Panini Ignores NFLPA By Launching Product Despite Losing License to Fanatics
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Panini began selling a new NFL trading card set on Wednesday — 2023 Luminance, with Jalen Hurts on the box at a retail price of $249.95 — despite earlier this week losing their license with the NFL Players Association to Fanatics.
The NFL Players Association informed Panini and agents earlier this week that the parties' licensing deal was over immediately, three years ahead of its contracted expiration.
Yet, with Wednesday's product launch, Panini ignored that edict.
"We think the [NFL] union's termination is improper and ineffective," David Boies, the attorney who is representing Panini in its antitrust lawsuit against Fanatics, told the Action Network.
Boies told the Action Network that Panini has filed a demand for arbitration with the American Arbitration Association late on Tuesday. If permitted, an independent arbiter will decide if the NFLPA is able to unilaterally cancel its licensing deal with Panini.
Panini had originally held the rights to players' names and likenesses until 2026 before the NFLPA pulled out of the deal on Monday in favor of an immediate transition to Fanatics.
Fanatics now gets exclusive rights to put players on cards. They cannot yet put team names and logos on cards because Panini, as of now, still has NFL rights.
Boies said his clients were blindsided by the NFLPA's transition to Fanatics, indicating that Panini and the NFLPA had spoken as recently as a few weeks ago. Sources said NFLPA representation was in Panini's offices just three weeks ago.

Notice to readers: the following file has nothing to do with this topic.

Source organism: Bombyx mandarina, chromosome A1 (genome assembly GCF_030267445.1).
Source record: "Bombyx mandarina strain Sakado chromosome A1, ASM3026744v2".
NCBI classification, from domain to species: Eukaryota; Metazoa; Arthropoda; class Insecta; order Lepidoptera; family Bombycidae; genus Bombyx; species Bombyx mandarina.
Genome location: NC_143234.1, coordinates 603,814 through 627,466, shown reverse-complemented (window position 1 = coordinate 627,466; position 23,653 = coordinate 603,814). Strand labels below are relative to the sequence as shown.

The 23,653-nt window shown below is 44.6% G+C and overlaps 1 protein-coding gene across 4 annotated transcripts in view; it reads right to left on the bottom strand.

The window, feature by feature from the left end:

Panini still lists the NFLPA as a partner on its website.
The only way the NFLPA could immediately terminate the deal with no selloff period is if there was a material breach in the contract.
"The suggested breach is over 'a change in control,'" Boies said, referencing that the contract has a provision that states that if there is a management change, the NFLPA can terminate its deal.
In its lawsuit in April in Texas, Panini said that Fanatics had hired away seven "high-ranking" employees at Panini, among 34 total people. But Panini maintains that all seven employees were replaced in two weeks. Panini also said in the lawsuit that only two were vice presidents and only one reported to the CEO.
"The decision was made in the best interest of all players and we are not discussing anything beyond that at this time," NFLPA spokesman George Atallah told the Action Network on Wednesday. A Fanatics spokesman declined comment.
The news is an ongoing development in a historic battle between the world's two largest trading card companies.
First, Panini sued Fanatics earlier this month for antitrust practices. Then, Fanatics countersued, stating it was Panini's incompetence that led to the NFL, NBA and MLB to pull out of their deals.
Fanatics owns the future exclusive rights with the NFL, NFLPA, NBA, NBPA, MLB and MLBPA. Exclusive rights to produce NFL and NBA products were slated to be conferred in 2026 — before the NFLPA started the process of transitioning to Fanatics as soon as this year.
The company acquired Topps and struck exclusive deals with the three largest American sports leagues. They're set to launch their sportsbook in 15 to 20 states. And earlier this summer, Fanatics bought out auction house PWCC, further consolidating its position in the collectibles space.